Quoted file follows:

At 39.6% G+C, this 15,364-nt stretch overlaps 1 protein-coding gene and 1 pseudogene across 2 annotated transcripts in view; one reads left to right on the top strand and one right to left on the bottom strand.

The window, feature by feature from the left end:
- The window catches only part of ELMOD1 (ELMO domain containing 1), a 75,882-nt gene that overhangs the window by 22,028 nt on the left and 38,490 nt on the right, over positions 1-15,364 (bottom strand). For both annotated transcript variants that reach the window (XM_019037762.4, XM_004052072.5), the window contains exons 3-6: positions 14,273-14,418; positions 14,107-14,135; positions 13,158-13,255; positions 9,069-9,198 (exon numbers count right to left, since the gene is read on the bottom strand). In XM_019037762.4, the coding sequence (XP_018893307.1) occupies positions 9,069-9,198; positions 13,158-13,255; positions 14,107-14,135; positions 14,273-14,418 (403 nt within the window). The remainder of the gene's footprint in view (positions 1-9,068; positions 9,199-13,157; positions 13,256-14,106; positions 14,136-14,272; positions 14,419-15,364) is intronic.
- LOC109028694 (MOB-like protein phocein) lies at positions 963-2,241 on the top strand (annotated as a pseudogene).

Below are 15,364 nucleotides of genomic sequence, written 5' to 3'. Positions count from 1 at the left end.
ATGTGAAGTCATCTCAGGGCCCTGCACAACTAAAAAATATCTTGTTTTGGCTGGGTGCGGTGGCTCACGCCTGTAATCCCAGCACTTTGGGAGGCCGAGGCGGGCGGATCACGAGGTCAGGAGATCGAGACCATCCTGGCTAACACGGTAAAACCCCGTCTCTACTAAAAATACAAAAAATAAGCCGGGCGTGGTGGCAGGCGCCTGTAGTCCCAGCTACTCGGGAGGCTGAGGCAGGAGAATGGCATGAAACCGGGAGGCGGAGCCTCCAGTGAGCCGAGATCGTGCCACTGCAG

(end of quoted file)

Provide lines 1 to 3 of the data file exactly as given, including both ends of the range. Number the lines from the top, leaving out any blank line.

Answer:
At 39.6% G+C, this 15,364-nt stretch overlaps 1 protein-coding gene and 1 pseudogene across 2 annotated transcripts in view; one reads left to right on the top strand and one right to left on the bottom strand.

The window, feature by feature from the left end:
- The window catches only part of ELMOD1 (ELMO domain containing 1), a 75,882-nt gene that overhangs the window by 22,028 nt on the left and 38,490 nt on the right, over positions 1-15,364 (bottom strand). For both annotated transcript variants that reach the window (XM_019037762.4, XM_004052072.5), the window contains exons 3-6: positions 14,273-14,418; positions 14,107-14,135; positions 13,158-13,255; positions 9,069-9,198 (exon numbers count right to left, since the gene is read on the bottom strand). In XM_019037762.4, the coding sequence (XP_018893307.1) occupies positions 9,069-9,198; positions 13,158-13,255; positions 14,107-14,135; positions 14,273-14,418 (403 nt within the window). The remainder of the gene's footprint in view (positions 1-9,068; positions 9,199-13,157; positions 13,256-14,106; positions 14,136-14,272; positions 14,419-15,364) is intronic.